First, there was a lot in author Charles Stross's discussion of 'world building' (part of a series) that reminded me of my own efforts at 'past reconstructing': i.e. how closely related efforts to understand the past and predict the future can be. (Even if the problem of 'unknown unknowns' plays a rather different role in each case.) (Thanks to Chris W. for pointing me to Stross's excellent blog!)
Second, another 'future building' track brought me to SF author Bruce Sterling, some of whose novels I've liked for many years now (such as Islands in the Net or Holy Fire).
Sterling downplays both his blog and, by implication, his 'State of the World' discussions at The Well, as being 'rambling, open-ended, eclectic blather'.
Without being utterly inaccurate, however, this description does insufficient justice to Sterling's ability to write things that are well-phrased, insightful and funny all at the same time.
For instance, I like his summary (at the Well discussion) of what he sees as the key society-shaping factors of the coming century, i.e., demographics and climate change. The mid-century world, he quips, is going to be dominated by 'old people in big cities who are afraid of the sky.'
Or put another way: 'Futurity means metropolitan people with small families in a weather crisis.' Also quite good, but not nearly as memorable.
Of course, there are other visions of futurity to be dealt with, such as those of right-wing talk radio hosts, the People's Republic of China and Cyberculture ('Smartphones! They make the Silicon Valley of the 1980s look like the railroads of the 1880s!').
In Sterling's summary of what he sees as the sorry state of 'fringe beliefs about the future', I am embarrassed to discover an apparently well-known fringe group of which I had never heard: the 'chemtrail' conspiracy theorists. (Sterling: ' These guys are pitiable loons, but they're interesting harbingers of a future when even scientific illiterates are deathly afraid of the sky.')
I have to admit more sympathy for two other fringe beliefs that Sterling observes seem to have disappeared a bit:
Space Travel people. Visible mostly by their absence nowadays. About the only ones left are nutcase one-percenters of a certain generation, with money to burn on their private space yachts. This was such a huge narrative of the consensus future, for such a long time, that it's really interesting to see it die in public. There's no popular understanding of why space cities don't work, though if you told them they'd have to spend the rest of their lives in the fuselage of a 747 at 30,000 feet, they'd be like "Gosh that's terrible."
Transcendant spiritual drug enthusiasts. People consume unbelievable amounts of narcotics nowadays, but there used to be gentle, unworldly characters who genuinely thought this practice was good for you, and would give you marijuana and psychedelics because they were convinced they were doing you a big, life-changing favor.
You go into one of those medical marijuana dispensaries nowadays, they're like huckster chiropractors, basically. The whole ethical-free-spirit surround of the psychedelic dreamtime is gone. It's like the tie-dyed guys toking up in the ashram have been replaced by the carcasses of 12,000 slaughtered Mexicans.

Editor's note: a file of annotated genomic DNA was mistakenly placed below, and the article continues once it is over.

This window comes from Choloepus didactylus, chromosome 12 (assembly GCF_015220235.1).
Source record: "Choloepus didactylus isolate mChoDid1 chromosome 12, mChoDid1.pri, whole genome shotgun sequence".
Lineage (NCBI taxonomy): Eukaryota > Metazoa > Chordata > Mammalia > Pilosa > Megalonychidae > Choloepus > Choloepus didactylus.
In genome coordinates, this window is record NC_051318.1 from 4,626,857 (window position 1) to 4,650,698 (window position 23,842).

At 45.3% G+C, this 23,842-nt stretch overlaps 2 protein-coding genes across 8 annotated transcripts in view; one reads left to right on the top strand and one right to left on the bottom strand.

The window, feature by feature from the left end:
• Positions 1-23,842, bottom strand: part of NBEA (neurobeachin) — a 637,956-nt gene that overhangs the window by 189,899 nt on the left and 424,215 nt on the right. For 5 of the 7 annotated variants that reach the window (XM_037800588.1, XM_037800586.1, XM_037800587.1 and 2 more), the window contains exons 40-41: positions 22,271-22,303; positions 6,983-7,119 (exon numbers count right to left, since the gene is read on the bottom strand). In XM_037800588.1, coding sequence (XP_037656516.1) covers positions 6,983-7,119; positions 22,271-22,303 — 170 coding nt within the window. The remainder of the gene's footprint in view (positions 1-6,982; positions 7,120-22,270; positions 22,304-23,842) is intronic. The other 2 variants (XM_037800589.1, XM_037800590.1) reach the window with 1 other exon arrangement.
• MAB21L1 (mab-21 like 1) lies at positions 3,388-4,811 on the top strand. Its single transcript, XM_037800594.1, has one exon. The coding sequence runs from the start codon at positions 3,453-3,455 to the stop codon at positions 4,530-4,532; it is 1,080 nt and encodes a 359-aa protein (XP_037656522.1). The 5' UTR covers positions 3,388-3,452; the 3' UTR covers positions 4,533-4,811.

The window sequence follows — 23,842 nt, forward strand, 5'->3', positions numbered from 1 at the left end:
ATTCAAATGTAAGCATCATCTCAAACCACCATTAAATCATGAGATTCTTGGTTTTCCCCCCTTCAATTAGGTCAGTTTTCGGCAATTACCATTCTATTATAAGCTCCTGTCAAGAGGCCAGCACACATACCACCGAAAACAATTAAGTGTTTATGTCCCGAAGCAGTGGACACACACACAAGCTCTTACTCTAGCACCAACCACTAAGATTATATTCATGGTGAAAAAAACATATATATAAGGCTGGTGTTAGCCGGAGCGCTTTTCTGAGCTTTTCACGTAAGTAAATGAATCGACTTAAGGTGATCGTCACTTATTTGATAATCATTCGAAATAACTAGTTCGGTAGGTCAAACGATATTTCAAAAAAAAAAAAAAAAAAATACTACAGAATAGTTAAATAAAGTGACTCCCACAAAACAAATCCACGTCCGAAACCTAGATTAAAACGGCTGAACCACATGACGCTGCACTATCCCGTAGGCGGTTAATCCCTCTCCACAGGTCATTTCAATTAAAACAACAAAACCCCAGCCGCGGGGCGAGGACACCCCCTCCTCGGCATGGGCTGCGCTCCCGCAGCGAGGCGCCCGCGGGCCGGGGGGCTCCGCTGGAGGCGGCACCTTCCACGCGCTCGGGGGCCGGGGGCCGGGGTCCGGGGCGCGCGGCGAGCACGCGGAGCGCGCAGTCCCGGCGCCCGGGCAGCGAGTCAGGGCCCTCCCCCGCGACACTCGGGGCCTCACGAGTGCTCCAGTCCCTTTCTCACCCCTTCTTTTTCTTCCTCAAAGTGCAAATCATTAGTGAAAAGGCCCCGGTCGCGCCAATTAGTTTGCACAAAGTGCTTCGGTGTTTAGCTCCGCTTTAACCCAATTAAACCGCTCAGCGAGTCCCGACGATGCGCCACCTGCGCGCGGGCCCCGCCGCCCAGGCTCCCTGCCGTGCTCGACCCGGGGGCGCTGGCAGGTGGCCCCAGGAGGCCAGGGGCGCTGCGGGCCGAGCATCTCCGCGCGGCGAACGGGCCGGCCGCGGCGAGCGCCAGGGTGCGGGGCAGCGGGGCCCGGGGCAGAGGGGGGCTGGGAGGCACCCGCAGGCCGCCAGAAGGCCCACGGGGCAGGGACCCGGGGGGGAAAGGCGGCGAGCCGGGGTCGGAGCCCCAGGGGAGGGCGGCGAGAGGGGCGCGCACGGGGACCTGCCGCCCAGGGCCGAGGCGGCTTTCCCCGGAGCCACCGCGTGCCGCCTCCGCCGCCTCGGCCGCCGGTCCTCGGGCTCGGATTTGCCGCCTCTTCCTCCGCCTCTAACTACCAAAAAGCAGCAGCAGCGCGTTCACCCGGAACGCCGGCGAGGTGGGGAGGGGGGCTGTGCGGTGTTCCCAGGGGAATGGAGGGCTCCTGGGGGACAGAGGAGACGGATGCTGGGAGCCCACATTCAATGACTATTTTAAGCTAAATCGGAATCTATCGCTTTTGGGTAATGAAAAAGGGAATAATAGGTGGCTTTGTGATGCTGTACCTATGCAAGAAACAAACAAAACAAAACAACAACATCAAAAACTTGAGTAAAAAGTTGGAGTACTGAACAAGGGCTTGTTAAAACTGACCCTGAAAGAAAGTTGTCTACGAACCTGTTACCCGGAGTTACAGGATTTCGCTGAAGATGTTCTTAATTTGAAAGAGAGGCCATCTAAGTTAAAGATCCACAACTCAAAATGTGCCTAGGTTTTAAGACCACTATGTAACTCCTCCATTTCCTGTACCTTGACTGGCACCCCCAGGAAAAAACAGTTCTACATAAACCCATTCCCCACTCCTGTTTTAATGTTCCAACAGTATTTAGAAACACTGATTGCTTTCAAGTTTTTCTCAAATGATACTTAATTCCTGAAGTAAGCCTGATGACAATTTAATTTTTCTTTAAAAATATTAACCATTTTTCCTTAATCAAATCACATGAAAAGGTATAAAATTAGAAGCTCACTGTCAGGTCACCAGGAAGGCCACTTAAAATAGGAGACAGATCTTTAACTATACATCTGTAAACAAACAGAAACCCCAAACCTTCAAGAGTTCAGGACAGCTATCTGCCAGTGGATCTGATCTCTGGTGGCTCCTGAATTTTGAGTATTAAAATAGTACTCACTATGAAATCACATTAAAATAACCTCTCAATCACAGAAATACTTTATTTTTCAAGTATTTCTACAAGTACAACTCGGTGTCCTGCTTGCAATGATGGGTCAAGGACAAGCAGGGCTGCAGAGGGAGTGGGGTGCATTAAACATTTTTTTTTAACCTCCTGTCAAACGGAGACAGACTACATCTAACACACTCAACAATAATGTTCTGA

Finally, Sterling -- who spends a lot of time in Italy and Serbia -- offers two interesting perspectives of these countries' views of future change based upon his experiences in each.
With regard to the Italians' views of 'Europe':
The Italian version of "Europe" is different from other people's versions of "Europe," mostly because "Europe" is so much better-governed than Italy. If Italy hadn't founded the European Union, Italy wouldn't be allowed into it now, because Italy's too decadent and ramshackle to live up to the standards. So, every once in a while some kind of cold European economic/political breeze will ooze over the Alps; and Italians rarely complain; on the contrary, they're grateful for it and hope for better. Like, maybe "Europe" will somehow dispell the "Crisis" without Italians having to do much of anything, and wow, that would be great.
With regard to the Serbians' views of Russia:
Serbia's fantasy version of Russia is like nobody else's conception of Russia; most everybody else thinks of Russia as some half-blind, yellow-fanged ursine creature bristling with rusty nuclear weapons, while for Serbia, Russia is a fluffy angelic-winged flying bear to be depicted in stained-glass windows in a cloud of Orthodox incense. Tremendous emotional energy is invested in imagining that Russia will somehow show up and set everything to rights someday,even though Russia has never really done that anywhere for anybody.
Third, and finally, at 21C magazine there is quite a good discussion of J. G. Ballard among Sterling, V. Vale and (our friend) Simon Sellars. (Who also has an essay in the Ballard collection I noted here recently.)
This is by no means new, but I failed to mention it at the time and ran across it quite by chance again yesterday.
You’re not suicidal if you understand J.G. Ballard. On the contrary,this guy’s a consummate survivor. Burroughs and his friends and the beatnik movement had a tremendous casualty list, whereas Ballard and his friends in the British New Wave movement and the Pop Art scene were actually fairly solid, well-balanced if unconventional individuals – people with jobs and children, they were not reedy figures. This is a towering oak tree of a writer, who wrote many volumes of consistently good, accomplished work.This reminded me a little bit of some similar comments on this blog that we offered a few years ago now on the occasion of Ballard's death.
OK, enough 'open-ended eclectic blather for one evening, methinks.